Menu Close

Phase Change Matters Newsletter March 6 2015

The Phase Change Matters e-mail newsletter is a weekly summary of the latest news and research on phase change materials and thermal energy storage. To subscribe, visit For more frequent updates, follow @puretemp on Twitter or visit the Phase Change Matters blog,


In buildings across Australia, PCM use is state of the art (and science)

Architecture & Design of Australia offers a wide-ranging look at how architects, designers and engineers are using phase change materials in the land down under. Products made by BASF, DuPont, Phase Change Energy Solutions, Tate Access Floors, GlassX and Phase Change Products can be found in high-tech concrete, wallboard, glass and cooling systems across Australia.

Armstrong says PCM ceiling tiles can help British schools meet new rules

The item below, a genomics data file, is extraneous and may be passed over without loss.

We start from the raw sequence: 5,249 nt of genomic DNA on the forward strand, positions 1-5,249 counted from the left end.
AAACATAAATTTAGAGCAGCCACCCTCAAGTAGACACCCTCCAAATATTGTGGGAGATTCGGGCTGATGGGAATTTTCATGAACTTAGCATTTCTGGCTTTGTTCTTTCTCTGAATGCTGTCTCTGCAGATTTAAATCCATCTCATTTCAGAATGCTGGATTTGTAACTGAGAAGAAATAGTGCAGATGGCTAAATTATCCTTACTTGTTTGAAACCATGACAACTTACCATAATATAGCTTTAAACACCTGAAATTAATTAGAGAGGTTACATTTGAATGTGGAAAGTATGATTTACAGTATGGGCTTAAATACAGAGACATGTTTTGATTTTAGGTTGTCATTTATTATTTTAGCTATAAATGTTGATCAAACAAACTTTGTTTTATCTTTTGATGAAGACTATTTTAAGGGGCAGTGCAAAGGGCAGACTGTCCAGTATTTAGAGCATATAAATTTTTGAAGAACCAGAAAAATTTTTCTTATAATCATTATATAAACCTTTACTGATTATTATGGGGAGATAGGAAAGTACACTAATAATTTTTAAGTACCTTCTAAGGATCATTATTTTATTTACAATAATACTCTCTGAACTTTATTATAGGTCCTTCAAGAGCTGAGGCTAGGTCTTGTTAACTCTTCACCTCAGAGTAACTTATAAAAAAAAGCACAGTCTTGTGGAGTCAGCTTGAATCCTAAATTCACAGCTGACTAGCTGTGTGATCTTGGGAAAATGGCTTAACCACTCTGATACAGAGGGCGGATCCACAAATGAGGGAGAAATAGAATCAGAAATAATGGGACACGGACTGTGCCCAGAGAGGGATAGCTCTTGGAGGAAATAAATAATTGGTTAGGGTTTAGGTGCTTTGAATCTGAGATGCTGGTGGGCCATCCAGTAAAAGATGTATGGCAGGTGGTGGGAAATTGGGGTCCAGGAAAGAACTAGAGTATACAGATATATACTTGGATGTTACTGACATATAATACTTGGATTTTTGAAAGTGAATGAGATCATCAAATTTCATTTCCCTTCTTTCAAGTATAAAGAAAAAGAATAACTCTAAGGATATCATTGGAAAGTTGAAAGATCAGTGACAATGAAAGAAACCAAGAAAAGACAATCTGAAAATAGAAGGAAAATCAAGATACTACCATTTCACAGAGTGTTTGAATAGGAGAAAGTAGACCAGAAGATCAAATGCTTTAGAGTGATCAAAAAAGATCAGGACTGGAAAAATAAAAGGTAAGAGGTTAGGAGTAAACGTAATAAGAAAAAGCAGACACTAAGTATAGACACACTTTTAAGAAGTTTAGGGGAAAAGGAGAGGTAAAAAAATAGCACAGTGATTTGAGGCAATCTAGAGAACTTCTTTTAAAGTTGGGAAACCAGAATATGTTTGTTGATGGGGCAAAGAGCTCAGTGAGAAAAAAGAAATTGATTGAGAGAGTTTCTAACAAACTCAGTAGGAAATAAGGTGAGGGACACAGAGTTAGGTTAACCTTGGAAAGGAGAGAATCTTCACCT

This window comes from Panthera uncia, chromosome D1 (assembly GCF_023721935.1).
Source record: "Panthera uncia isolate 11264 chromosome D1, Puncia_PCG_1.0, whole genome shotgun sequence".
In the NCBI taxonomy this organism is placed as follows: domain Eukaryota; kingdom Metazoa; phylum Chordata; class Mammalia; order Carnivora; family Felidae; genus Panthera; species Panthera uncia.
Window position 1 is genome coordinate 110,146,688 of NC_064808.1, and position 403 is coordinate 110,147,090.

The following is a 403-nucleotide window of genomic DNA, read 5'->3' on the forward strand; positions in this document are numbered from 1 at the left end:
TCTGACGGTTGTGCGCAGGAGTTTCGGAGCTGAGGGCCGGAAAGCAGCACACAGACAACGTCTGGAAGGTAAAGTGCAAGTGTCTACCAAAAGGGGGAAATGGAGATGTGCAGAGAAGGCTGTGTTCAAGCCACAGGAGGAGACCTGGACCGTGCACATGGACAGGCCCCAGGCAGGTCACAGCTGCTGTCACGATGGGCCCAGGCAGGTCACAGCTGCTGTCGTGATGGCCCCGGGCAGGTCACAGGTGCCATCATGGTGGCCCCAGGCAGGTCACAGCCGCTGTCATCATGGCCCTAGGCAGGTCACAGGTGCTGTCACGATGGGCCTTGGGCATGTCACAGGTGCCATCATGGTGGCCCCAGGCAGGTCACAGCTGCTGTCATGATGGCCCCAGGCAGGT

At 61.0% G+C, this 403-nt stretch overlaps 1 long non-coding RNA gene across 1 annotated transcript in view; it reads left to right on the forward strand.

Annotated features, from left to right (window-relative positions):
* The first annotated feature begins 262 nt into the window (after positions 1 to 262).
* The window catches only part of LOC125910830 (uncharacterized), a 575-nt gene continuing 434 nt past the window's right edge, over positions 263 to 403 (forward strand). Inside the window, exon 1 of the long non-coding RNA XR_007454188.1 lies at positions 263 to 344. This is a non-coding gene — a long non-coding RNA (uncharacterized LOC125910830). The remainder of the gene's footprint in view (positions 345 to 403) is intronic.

Jeremy SumerayArmstrong Ceilings hosted a seminar in London last month explaining how schools can meet new regulations aimed at improving ventilation and thermal comfort in British classrooms. 

Phase 2 of the Priority School Building Programme will rebuild or refurbish 277 schools across England at a cost of more than $3 billion.

Jeremy Sumeray, Armstrong’s head of sustainability, said the new Priority School Building Programme provides an ideal opportunity to install lightweight thermal mass. According to a report in Specification Online:

“He revealed how the use of such lightweight thermal mass – recyclable ceiling tiles which incorporate phase change material (PCM) – in a classroom at Belvoir High School in Nottingham had resulted in consistently lower peak temperatures with natural ventilation compared to an identical classroom with standard ceiling tiles.”


CALMAC offers building owners, managers free analysis of energy bills

CALMAC, maker of ice-based energy storage systems, is offering to analyze commercial energy bills for free. The new service allows owners and managers of commercial buildings to upload a copy of an electricity bill through CALMAC’s website. A rate specialist will review the bill to identify potential savings that can be achieved by shifting a building’s cooling load to cheaper off-peak hours.